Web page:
For COP26 to succeed, Britain must show true leadership
In the corridors of Whitehall and the daily politics of Westminster, there is a lot of talk of COP26 - the largest global summit the UK will have ever hosted - but very little understanding of what it is and what it’s really for. So, what is the point of this UN global climate summit?
COP, or “conference of the parties,” is an annual two-week international climate conference. The most significant conference to date has been COP21 in Paris, where countries signed the landmark Paris Agreement pledging to limit global warming between 1.5 to 2°C compared to pre-industrial levels. At COP26 in Glasgow this November, the substantive political issue on the table will be around financial flows to developing countries, without which millions of people will be unable to adapt to the disastrous effects of climate change already taking place, and whether developing countries will be able to decarbonise their economies at the pace and scale needed. Somewhat unfortunately, that is really tricky political territory for the UK, with Number 10 currently trying to see off a backbench rebellion on their decision to cut overseas aid.
Much of the real political work of tackling the global climate crisis will happen before the COP in Glasgow, with countries needing to submit their renewed “Nationally Determined Contributions” ideally before the summer. These NDCs are country-specific commitments to emissions cuts in their economies by 2030 - and the COP President, Alok Sharma, now has his work cut out for him in persuading the world to be as ambitious as possible. The latest UN figures put the world on track for a one per cent reduction in emissions by 2030, a long way from the 45 per cent cut needed to meet the all-important 1.5°C goal.
The job at hand did however become much easier following events across the pond last November, with the Biden administration now throwing its weight behind climate action - not least through its massive green stimulus package, details of which were announced this week. The UK government positions itself as a world leader on climate action, and in some ways, this stacks up: we have reduced our emissions by 41 per cent on 1990 levels, we have one of the strongest pieces of domestic legislation in the world (the Climate Change Act 2008), and we have a Prime Minister who (despite his mung-bean-related misgivings) has tied himself to this agenda.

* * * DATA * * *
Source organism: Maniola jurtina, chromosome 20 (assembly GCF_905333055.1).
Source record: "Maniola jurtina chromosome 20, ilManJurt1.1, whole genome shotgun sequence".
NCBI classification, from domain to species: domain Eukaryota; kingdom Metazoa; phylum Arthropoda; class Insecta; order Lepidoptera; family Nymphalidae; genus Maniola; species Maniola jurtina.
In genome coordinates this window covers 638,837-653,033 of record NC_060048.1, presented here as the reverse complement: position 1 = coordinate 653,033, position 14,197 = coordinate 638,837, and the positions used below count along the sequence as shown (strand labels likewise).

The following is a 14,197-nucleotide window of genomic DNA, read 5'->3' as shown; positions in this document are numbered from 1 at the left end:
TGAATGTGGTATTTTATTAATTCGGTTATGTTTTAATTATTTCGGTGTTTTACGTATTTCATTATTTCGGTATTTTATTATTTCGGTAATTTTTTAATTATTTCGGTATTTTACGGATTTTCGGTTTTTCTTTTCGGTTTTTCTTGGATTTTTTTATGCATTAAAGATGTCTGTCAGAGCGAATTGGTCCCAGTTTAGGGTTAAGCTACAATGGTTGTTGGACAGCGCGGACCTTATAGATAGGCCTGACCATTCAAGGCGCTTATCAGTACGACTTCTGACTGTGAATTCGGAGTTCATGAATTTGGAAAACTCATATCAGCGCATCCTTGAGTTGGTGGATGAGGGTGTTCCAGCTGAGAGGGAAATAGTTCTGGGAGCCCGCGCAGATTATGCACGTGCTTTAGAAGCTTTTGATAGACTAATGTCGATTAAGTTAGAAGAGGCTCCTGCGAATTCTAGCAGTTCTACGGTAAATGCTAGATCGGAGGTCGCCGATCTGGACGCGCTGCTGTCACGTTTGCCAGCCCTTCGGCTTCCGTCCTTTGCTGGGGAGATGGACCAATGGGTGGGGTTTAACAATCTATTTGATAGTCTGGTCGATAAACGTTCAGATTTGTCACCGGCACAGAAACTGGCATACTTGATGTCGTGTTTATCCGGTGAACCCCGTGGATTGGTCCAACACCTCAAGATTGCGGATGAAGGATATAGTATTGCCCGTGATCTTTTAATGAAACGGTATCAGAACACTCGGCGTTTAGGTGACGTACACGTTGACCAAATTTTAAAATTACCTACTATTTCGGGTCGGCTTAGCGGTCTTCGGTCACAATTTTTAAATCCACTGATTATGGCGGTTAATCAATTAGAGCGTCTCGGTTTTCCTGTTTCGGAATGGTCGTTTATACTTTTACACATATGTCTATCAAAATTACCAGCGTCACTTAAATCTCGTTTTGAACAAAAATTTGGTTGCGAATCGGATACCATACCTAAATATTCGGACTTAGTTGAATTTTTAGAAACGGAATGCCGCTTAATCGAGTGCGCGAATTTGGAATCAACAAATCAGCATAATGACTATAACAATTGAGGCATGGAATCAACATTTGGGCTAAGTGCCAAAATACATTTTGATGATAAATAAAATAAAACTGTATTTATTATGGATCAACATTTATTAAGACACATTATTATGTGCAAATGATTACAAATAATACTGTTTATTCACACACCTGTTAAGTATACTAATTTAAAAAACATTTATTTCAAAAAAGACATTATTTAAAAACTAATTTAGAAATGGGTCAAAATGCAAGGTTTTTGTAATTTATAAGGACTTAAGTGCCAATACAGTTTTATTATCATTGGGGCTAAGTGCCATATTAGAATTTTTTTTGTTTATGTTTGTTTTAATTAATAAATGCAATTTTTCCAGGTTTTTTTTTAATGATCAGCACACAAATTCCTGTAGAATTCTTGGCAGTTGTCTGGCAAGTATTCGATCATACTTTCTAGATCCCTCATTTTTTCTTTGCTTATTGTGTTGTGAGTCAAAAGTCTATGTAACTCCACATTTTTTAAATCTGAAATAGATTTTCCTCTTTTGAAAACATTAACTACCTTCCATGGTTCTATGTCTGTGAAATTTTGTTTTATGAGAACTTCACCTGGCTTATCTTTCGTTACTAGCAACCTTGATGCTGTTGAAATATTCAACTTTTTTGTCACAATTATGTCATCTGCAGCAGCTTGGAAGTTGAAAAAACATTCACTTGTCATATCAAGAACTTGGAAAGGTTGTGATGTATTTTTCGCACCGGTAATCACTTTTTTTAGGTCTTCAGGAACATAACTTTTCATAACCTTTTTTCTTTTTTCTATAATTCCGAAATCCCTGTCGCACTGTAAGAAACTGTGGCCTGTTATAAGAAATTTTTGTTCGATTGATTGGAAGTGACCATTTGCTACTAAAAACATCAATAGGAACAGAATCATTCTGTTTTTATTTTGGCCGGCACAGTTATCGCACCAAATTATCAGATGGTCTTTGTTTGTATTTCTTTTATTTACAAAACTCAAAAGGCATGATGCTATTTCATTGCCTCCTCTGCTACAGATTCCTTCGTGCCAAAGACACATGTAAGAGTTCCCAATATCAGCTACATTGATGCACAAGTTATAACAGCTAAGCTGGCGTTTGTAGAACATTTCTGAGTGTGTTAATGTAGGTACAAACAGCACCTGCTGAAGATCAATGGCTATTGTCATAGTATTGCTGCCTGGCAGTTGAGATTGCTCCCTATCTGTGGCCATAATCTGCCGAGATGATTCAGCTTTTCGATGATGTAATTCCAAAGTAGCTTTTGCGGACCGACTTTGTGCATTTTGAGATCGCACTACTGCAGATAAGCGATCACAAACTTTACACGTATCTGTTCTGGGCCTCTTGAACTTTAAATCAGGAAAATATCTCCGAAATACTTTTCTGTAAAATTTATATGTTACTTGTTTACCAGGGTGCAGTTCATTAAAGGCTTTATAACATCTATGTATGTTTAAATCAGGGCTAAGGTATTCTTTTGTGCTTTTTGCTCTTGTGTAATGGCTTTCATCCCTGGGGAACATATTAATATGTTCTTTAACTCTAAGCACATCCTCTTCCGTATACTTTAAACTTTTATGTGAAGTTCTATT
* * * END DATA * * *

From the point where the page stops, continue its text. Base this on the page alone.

And yet, the UK’s climate progress at home is massively stalling; the last 10 years have seen many flagship green schemes dismantled, meaning that the UK’s decarbonisation today is being driven by decades-old policy decisions and shifts in the global economy. That is to say, decarbonisation is happening despite the UK Government, not because of it. We must lead by example or we risk disaster.
In short, the real political questions on the table for the Prime Minister, if he wants to make COP26 the success it needs to be, are twofold. One, will he put a firecracker behind the UK’s green recovery ambitions, lifting up delayed and poorly-funded sector strategies being developed by his cabinet colleagues; and if not, what is the UK really bringing to the table in Glasgow? And two, how will the UK play a meaningful role in supporting the rest of the world to follow in our success so far whilst cutting its main route (foreign aid) to doing so? Without progress on funding for development countries, COP26 will not succeed. All in all, it’s worrying that on the two major geo-political issues at play, the UK seems to be missing in action. It’s not too late to change tack, but it needs to start now.
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